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Is already the second time we have such a question in a few days:

Why is the fatality rate in the Diamond DA40 so remarkably lower than the SR20/22?

Why does the Boeing 737 have 5 x the passenger fatalities of the Airbus 320?

As mentioned in the Airbus-vs-Boeing answers, such comparisons are not meaningful, because partial lack of data or impossibility to filter relevant data from global gross figures.

For what I can tell, the answers will then be all in the realm of speculations.

Am I missing something and thus we should allow this kind of questions? Or I understood the situation correctly and we should avoid them?

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I think that there are situations where these questions could have good answers. Specifically the F-104 comes to mind, as it had an unusually high accident rate. It, was considered a difficult airplane to fly, and a question about the reasons behind this would seem to be on topic and not too broad. There are other cases where incidents can be traced back to design or maintenance issues. If the question is specific enough to address this, it may not be too broad.

On the other hand, you are correct in your observation that most general cases are much harder to answer. The regulation of the aviation industry makes it difficult for a certain airplane to be significantly more dangerous. If a repairable flaw is known, the repair is mandated. Otherwise, the airplane is grounded. Because of this, historical questions may be more likely to have good answers.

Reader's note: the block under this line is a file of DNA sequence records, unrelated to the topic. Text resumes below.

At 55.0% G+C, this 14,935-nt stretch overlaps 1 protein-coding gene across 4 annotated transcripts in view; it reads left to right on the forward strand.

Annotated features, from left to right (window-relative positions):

So I don't think the whole category of questions should be off limits. If the question is specific enough, it could have a good answer.

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  • $\begingroup$ I admit I did not thought of exceptional cases like F-104, but, as you also say, it is special "per se", it is not "F-104 vs Mirage" (or whatever else), it is simply "why the F-104 had an unusual high accident rate for its category". Bearing in mind what you write, I would avoid face-offs between specific airplanes, but allow ariplane-vs-category. $\endgroup$ – Federico Sep 2 '14 at 20:40
  • $\begingroup$ @Federico I agree that comparing a plane to its category is generally better than a specific airplane, but the case of the 737 vs. A320 is difficult, there isn't much else in the category to compare to. $\endgroup$ – fooot Sep 2 '14 at 22:04
  • $\begingroup$ Depends on what you mean by "category" at that point. For Easa is CS-25, for example. $\endgroup$ – Federico Sep 3 '14 at 6:10
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There is way to many factors that contribute to accidents to allow comparison and non-biased evaluation of such accident statistics. I would discourage these type of questions that ask for "A vs B". I agree with the other answer that questions similar to "Why is aircraft A prone to stalls?" are still welcome, as they allow technical explanations to be given.

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